Monday, May 3, 1999

XOOM.com Inc.
(Nasdaq: XMCM)
Phone: 415-288-2568
Website: www.xoom.com
Price  (4/30/99): $70


Vroom, vroom, XOOM.com (Nasdaq: XMCM) goes zoom. Just three years ago the company didn't even exist. Six months ago the company wasn't even publicly traded. As one of the most popular online communities, shares of XOOM.com have shown a need for speed.

XOOM.com went public in December. Since then, online consolidation and the investment community's appetite for Internet juggernauts have helped fuel the wired company's share price.

A secondary offering and a failed takeover have not dampened that enthusiasm. What can you say? Speed matters.


XOOM.com was founded in September of 1996. In the short time since then, the company has won over 7.3 million members thanks to its free online services. From providing free home pages complete with chat rooms, page counters, and message boards, to Internet greeting cards, online shopping, and a decent-sized software library, the site has also attracted quite a few sponsors in the process.

The company is headquartered in San Francisco, with offices in New York City and Paris, France. A trip to the company's website runs the tally of site membership, with new members zooming in to XOOM.com at a rate of 23,000 a day.


Income Statement
12-month sales:   $11.9 million 
12-month income: ($13.1 million)
12-month EPS:     ($1.44)
Profit Margin:       N/A
Market Cap:        $966 million

Balance Sheet
Cash:               $52.7 million
Current Assets:      $55.0 million
Current Liabilities: $6.9 million 
Long-term Debt:      $0.5 million 

Price-to-earnings:   N/A
Price-to-sales:      81.2

XOOM.com's timing couldn't be much better. Just a month after going public in a deal that valued the company at just over $200 million in market capitalization, fellow cybercommunity GeoCities (Nasdaq: GCTY) received a buyout offer from Yahoo! (Nasdaq: YHOO) that amounted to $3.6 billion at the time.

While XOOM.com claims 3 million more members than GeoCities, not all eyeballs are the same. GeoCities is a more addictive homestead with its 4 million members hosting 35 million different Web pages. Most folks register at XOOM.com only as a way to get to the downloadable library section or to set up a token, and sometimes abandoned, home page. Media Metrix confirms this, since GeoCities was the sixth-most-visited site on the Internet for the month of March, while XOOM.com came in at number 13.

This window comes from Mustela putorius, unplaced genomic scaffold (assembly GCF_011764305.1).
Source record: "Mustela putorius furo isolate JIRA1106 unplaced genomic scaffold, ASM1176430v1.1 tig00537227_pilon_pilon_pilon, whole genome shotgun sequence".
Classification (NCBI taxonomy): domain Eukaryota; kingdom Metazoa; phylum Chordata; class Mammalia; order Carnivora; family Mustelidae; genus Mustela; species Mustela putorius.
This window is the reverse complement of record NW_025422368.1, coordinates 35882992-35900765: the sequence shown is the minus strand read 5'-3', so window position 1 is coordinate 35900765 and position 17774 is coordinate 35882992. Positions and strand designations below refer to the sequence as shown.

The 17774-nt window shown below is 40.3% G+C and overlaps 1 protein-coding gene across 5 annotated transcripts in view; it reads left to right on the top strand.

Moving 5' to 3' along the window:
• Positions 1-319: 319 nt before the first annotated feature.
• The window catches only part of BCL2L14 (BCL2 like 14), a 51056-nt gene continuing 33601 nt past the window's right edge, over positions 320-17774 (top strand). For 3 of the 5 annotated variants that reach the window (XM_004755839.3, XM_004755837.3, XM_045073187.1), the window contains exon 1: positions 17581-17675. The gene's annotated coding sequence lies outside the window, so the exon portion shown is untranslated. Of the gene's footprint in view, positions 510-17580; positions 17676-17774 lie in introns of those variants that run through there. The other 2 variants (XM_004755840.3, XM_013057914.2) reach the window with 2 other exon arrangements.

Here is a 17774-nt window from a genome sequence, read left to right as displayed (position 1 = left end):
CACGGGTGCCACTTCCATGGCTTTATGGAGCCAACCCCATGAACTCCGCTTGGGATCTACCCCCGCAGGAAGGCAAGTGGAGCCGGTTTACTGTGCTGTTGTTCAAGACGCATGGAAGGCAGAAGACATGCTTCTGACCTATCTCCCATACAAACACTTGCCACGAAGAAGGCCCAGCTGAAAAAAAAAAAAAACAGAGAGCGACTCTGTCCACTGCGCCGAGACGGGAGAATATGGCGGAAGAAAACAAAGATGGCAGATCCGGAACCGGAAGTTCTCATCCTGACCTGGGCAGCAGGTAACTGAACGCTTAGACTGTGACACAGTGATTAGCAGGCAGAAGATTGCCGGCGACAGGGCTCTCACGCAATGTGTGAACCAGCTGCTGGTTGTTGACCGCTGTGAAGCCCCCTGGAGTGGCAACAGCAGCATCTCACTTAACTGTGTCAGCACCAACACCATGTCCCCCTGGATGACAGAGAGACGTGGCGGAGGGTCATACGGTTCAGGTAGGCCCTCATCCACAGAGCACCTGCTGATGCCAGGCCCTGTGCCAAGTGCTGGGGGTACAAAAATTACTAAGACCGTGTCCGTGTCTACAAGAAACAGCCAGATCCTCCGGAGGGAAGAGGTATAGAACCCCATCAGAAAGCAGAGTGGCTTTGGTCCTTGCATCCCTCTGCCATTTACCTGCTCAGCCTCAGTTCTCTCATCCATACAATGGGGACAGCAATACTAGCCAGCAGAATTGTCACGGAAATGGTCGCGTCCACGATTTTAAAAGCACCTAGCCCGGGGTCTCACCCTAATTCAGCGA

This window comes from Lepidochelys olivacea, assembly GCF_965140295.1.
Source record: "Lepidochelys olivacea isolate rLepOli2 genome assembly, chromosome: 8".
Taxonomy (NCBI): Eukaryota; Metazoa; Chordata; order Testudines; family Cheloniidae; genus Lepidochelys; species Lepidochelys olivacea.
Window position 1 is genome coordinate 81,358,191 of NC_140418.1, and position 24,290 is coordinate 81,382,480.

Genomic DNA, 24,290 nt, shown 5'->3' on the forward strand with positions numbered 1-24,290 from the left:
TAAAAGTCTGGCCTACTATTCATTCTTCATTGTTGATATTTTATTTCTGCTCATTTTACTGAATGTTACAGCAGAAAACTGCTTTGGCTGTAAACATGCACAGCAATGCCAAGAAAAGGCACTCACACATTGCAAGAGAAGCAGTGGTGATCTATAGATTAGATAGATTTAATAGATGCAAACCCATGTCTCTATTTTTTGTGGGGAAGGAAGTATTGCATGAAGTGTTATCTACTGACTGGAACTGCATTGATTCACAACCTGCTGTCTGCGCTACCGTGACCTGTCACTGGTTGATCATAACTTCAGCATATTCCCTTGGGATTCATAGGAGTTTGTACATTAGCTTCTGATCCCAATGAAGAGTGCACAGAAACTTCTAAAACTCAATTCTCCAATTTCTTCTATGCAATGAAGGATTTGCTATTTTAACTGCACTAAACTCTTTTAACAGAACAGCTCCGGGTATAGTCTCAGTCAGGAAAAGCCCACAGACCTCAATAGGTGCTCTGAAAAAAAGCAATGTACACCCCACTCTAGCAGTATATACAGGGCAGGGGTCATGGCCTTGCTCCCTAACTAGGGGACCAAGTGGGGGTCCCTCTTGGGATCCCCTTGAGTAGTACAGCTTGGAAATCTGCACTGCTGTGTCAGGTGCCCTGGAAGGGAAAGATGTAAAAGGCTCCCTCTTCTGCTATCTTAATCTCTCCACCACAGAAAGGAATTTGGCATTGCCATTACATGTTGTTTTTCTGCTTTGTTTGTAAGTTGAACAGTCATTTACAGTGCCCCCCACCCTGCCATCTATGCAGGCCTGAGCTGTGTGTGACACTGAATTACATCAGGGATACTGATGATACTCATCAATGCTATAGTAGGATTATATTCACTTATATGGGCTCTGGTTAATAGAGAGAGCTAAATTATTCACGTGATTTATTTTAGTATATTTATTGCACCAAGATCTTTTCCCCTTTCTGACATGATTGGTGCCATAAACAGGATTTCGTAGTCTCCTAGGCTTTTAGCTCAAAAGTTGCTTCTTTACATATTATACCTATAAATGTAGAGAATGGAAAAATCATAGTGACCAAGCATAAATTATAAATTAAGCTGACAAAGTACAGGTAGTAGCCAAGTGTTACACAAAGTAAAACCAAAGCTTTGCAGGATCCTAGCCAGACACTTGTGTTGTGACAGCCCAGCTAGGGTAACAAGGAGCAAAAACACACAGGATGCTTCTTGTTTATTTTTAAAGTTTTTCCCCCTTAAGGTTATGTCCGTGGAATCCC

So it's understandable why XOOM.com wouldn't be worthy of GeoCities' premium price tag. Still, XOOM.com is one of the most popular online destinations and, with 7 million members and growing, the list of sponsors wanting to get in on the company's regular mailings to members and online shopping guide has been booming. In an Internet-stock-craving market, where community is king, closing out 1998 with a paltry $455 million market cap was too cheap in relative terms. That's right, 55 times trailing sales and still an online bargain.


Last month's secondary offering looks a little suspect. The company already had more than $50 million in cash with minimal offsetting liabilities. The need to raise money wasn't there. However, since the shares had more than quadrupled from December's IPO price, the time was ripe for not only an unnecessary cash infusion but a chance for early believers to cash out as well.

Almost half of the 4 million shares offered were sold by company insiders. You can't fault them with the $125 million payday, but what about these underwriters? A week after the offering, BancBoston Robertson Stephens and Hambrecht & Quist predictably issued "buy" ratings. It happens all the time. One would hope that the underwriters have faith in the companies they profit from in the offering process, right? However, isn't it ironic when insiders make up a large part of the selling party? To facilitate the cash-out one week, and then turn around and tout how much more those very shares are worth the following week -- can one really serve two masters?

Aside from that, it seems as if XOOM.com was in demand. As the follow-on offering came to a close, the company conceded that it had been in talks with another party to take a significant stake in the company. They couldn't agree on the final terms. Since both the company and its insiders were more than willing to free up 4 million shares at $66 a pop, one would think that the offer was below that mark. If the interested party was knocking at the same time that Yahoo! and GeoCities were talking just three months earlier, the market price of XOOM.com would have been just half the current price.

XOOM.com is too big and growing too fast for it not to remain a viable buyout target. While the quarterly losses are widening despite the higher revenues, the company still has what Internet investors have been clamoring for -- a growing community base. So, on its own or not, the company will probably continue to rally with the best of the Internet stocks. And, of course, falter just as badly when the next correction comes around.

--Rick Aristotle Munarriz

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